The nationality of a vessel is a technic to assign any ship or vessel to a certain national legal statute or jurisdiction of a concrete state under whose laws the vessel is registered or licensed. Ships have the nationality of the State whose flag they are entitled to fly and that is why flag state is one of the most important instruments in International Maritime and Admiralty Law.
The procedure of granting the nationality of the ship starts with the recording and registration in the ship´s registry and once it is completed the vessel has the obligation and the right to fly the state flag.
The flag state is the administrative authority which is held responsible for the effective application of all kind regulations on the vessels registered under that flag, such as labour relationships between owner and crew members, technical inspection or survey, certification, classification and safety and environmental prevention issues.
International Public Law has always tried to establish clear rules and regulations on the nationality of the vessels by means of international conventions but not always it has been easy. Already in 1921 the Flag Right Declaration recognised that all states have a right to be a flag state. The Convention on the High Seas from 1958 and the UN Convention on the Law of the Sea from 1982 prescribed that the ships have the nationality of the State that has granted the right to fly his flag by having fulfilled the administrative requirements for its recording in the correspondent national Ships ‘Registry.
Some flag states do not fully comply with their survey and certification responsibilities – f.e. flag-of-convenience – some states use classification societies and use the Port State Controls of foreign-registered ships entering their jurisdiction.
It is important to remark that there must be an authentic and real relationship between vessel and flag state: in that that sense Article 91(1) of the 1982 United Nations Convention on the Law of the Sea, provides that every State shall fix the conditions for the grant of its nationality to ships, for the registration of ships in its territory, and for the right to fly its flag”. There must exist a so called “genuine link” between the State and the ship. Unfortunately neither Convention, defines or states what is meant by a genuine link, nor does either Convention stipulate what consequences (if any) follow where no genuine link exists and so there are two basic aspects admitted by most of the maritime admiralty lawyers for its proof:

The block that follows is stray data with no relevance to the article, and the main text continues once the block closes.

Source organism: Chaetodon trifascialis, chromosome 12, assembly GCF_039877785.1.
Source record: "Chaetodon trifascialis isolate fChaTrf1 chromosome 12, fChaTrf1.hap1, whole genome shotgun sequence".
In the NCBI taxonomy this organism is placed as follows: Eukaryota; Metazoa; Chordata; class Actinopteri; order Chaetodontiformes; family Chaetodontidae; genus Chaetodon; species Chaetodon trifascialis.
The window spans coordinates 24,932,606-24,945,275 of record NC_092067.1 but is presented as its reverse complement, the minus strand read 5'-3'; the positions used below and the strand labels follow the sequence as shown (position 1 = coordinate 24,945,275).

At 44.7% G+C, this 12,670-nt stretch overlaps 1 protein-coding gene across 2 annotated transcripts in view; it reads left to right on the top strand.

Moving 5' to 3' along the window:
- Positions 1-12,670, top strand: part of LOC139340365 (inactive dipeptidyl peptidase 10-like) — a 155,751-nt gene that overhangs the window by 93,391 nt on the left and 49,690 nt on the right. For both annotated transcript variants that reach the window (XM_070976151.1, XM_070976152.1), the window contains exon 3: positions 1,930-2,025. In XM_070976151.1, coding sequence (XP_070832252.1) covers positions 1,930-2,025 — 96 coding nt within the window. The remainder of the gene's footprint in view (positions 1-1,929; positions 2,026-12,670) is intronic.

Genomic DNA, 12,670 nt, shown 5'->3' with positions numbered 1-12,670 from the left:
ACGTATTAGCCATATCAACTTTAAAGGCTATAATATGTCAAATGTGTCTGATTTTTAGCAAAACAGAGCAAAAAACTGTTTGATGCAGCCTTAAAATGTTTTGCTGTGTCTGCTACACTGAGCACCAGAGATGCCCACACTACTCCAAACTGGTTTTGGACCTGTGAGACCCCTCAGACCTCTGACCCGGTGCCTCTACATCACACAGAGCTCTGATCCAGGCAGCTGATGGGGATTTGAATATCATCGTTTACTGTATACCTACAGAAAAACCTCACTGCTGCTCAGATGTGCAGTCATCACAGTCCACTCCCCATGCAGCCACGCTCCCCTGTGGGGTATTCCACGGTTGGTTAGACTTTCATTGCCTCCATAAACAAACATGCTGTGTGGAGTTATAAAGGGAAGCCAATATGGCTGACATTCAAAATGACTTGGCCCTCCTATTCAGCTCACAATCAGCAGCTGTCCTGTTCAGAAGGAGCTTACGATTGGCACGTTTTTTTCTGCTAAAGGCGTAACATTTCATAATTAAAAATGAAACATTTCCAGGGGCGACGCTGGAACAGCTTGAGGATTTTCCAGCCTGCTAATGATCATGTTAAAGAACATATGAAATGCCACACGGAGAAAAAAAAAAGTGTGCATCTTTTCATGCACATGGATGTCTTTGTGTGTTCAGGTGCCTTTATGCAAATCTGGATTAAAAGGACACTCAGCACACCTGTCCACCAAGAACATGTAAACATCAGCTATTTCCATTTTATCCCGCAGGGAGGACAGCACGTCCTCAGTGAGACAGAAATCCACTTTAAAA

- The social and economic aspect related with the nationality of the shipowner, its directors and crew
- The compliance of safe and manning aspects connected with the obligations derived from the jurisdiction, inspection, classification and control of the ship.
Due to that very flexible interpretation of the “genuine link” and as it happens very often in the Public International Law not all the jurisdictions assume their obligations and control of their ships in the same way and with the same criteria ans this has as consequences the so call “substandard” ships un international maritime traffic, some of them well known after important accidents with damages in sea environment and even human lifes.
By Carlos Espinosa – Solicitor & Tax Adviser
+34 627 41 32 01